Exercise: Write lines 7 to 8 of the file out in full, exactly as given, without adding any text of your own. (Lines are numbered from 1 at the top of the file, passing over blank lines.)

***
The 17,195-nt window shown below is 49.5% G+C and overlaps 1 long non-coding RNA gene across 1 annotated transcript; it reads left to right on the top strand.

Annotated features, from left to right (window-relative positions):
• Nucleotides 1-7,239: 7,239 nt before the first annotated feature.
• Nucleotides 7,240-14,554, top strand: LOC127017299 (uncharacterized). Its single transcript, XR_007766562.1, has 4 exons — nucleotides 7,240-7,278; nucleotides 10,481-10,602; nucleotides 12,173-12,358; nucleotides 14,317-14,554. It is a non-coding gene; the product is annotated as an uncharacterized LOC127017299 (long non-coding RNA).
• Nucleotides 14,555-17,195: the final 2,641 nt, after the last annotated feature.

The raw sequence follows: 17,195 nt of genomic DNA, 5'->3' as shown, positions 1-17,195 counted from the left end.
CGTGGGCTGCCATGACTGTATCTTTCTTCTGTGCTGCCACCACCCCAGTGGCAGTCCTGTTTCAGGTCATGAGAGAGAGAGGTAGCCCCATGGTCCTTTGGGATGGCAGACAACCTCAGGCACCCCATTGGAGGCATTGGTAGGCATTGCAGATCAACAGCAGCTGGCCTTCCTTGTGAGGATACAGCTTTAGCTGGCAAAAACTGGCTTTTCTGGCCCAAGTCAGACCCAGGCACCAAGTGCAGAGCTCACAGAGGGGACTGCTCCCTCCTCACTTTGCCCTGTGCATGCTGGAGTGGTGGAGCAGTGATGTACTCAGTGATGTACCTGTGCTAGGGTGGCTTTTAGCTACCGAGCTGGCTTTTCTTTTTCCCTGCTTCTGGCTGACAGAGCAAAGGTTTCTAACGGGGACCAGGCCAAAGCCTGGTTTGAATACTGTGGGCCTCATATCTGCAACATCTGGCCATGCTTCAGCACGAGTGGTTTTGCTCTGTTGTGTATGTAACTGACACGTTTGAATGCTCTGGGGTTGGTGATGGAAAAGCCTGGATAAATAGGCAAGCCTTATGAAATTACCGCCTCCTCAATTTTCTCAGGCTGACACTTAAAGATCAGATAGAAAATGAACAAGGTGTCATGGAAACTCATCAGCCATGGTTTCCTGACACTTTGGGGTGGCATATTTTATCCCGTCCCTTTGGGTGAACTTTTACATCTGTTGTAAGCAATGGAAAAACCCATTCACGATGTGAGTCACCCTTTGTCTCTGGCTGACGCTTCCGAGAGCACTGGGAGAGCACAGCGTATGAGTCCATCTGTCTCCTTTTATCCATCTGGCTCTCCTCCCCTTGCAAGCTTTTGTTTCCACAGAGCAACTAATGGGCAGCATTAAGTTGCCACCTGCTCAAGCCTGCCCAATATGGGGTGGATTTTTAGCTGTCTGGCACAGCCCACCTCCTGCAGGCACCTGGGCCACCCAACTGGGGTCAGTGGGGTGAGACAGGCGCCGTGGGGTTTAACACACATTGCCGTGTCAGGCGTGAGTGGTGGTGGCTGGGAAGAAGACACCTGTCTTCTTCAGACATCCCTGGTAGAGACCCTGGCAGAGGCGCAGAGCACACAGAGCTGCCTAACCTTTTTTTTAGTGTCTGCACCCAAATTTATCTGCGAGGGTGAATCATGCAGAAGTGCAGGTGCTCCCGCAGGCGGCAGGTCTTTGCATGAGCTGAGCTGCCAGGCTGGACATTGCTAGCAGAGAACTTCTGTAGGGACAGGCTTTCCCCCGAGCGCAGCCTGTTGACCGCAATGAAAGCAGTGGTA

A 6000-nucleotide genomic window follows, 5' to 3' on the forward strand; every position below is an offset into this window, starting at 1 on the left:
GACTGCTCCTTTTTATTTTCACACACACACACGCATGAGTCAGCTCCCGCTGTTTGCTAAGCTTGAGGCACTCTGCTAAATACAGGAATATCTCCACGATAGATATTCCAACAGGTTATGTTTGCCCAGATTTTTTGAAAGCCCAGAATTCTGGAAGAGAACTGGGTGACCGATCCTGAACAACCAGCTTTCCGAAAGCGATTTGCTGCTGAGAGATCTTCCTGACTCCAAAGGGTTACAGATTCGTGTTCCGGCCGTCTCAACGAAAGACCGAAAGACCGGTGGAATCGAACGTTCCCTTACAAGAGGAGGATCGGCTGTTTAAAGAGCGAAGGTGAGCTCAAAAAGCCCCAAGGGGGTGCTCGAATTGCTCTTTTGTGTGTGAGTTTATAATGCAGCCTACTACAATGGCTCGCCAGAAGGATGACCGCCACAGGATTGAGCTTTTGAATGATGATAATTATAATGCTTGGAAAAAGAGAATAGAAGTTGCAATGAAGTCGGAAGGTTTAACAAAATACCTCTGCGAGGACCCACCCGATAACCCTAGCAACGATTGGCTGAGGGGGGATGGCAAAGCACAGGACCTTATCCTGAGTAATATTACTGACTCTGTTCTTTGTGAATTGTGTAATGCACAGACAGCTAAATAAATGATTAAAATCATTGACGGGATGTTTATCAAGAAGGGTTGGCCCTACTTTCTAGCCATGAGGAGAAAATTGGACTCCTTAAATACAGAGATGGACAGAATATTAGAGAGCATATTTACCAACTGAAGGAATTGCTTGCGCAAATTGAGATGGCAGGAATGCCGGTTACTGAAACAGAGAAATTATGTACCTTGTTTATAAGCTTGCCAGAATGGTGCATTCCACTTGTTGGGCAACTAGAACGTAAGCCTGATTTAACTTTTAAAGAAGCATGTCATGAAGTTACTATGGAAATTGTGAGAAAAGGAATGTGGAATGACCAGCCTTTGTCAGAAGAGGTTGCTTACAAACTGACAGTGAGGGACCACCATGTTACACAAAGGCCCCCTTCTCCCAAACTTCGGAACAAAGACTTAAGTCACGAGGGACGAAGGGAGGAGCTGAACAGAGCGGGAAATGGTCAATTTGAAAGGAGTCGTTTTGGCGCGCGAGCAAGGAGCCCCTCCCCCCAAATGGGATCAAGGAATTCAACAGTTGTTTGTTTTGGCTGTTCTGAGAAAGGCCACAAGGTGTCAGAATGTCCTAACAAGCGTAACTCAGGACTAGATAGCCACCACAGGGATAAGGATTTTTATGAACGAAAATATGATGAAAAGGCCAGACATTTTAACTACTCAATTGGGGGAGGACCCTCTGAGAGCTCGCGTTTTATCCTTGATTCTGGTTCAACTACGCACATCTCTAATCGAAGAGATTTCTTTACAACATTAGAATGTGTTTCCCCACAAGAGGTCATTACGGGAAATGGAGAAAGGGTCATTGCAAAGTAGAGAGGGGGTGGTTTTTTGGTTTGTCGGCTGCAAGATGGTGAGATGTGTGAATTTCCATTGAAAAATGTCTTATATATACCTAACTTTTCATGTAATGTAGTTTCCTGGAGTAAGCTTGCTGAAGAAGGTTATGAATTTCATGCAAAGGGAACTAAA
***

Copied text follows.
CGTGGGCTGCCATGACTGTATCTTTCTTCTGTGCTGCCACCACCCCAGTGGCAGTCCTGTTTCAGGTCATGAGAGAGAGAGGTAGCCCCATGGTCCTTTGGGATGGCAGACAACCTCAGGCACCCCATTGGAGGCATTGGTAGGCATTGCAGATCAACAGCAGCTGGCCTTCCTTGTGAGGATACAGCTTTAGCTGGCAAAAACTGGCTTTTCTGGCCCAAGTCAGACCCAGGCACCAAGTGCAGAGCTCACAGAGGGGACTGCTCCCTCCTCACTTTGCCCTGTGCATGCTGGAGTGGTGGAGCAGTGATGTACTCAGTGATGTACCTGTGCTAGGGTGGCTTTTAGCTACCGAGCTGGCTTTTCTTTTTCCCTGCTTCTGGCTGACAGAGCAAAGGTTTCTAACGGGGACCAGGCCAAAGCCTGGTTTGAATACTGTGGGCCTCATATCTGCAACATCTGGCCATGCTTCAGCACGAGTGGTTTTGCTCTGTTGTGTATGTAACTGACACGTTTGAATGCTCTGGGGTTGGTGATGGAAAAGCCTGGATAAATAGGCAAGCCTTATGAAATTACCGCCTCCTCAATTTTCTCAGGCTGACACTTAAAGATCAGATAGAAAATGAACAAGGTGTCATGGAAACTCATCAGCCATGGTTTCCTGACACTTTGGGGTGGCATATTTTATCCCGTCCCTTTGGGTGAACTTTTACATCTGTTGTAAGCAATGGAAAAACCCATTCACGATGTGAGTCACCCTTTGTCTCTGGCTGACGCTTCCGAGAGCACTGGGAGAGCACAGCGTATGAGTCCATCTGTCTCCTTTTATCCATCTGGCTCTCCTCCCCTTGCAAGCTTTTGTTTCCACAGAGCAACTAATGGGCAGCATTAAGTTGCCACCTGCTCAAGCCTGCCCAATATGGGGTGGATTTTTAGCTGTCTGGCACAGCCCACCTCCTGCAGGCACCTGGGCCACCCAACTGGGGTCAGTGGGGTGAGACAGGCGCCGTGGGGTTTAACACACATTGCCGTGTCAGGCGTGAGTGGTGGTGGCTGGGAAGAAGACACCTGTCTTCTTCAGACATCCCTGGTAGAGACCCTGGCAGAGGCGCAGAGCACACAGAGCTGCCTAACCTTTTTTTTAGTGTCTGCACCCAAATTTATCTGCGAGGGTGAATCATGCAGAAGTGCAGGTGCTCCCGCAGGCGGCAGGTCTTTGCATGAGCTGAGCTGCCAGGCTGGACATTGCTAGCAGAGAACTTCTGTAGGGACAGGCTTTCCCCCGAGCGCAGCCTGTTGACCGCAATGAAAGCAGTGGTA

A 6000-nucleotide genomic window follows, 5' to 3' on the forward strand; every position below is an offset into this window, starting at 1 on the left: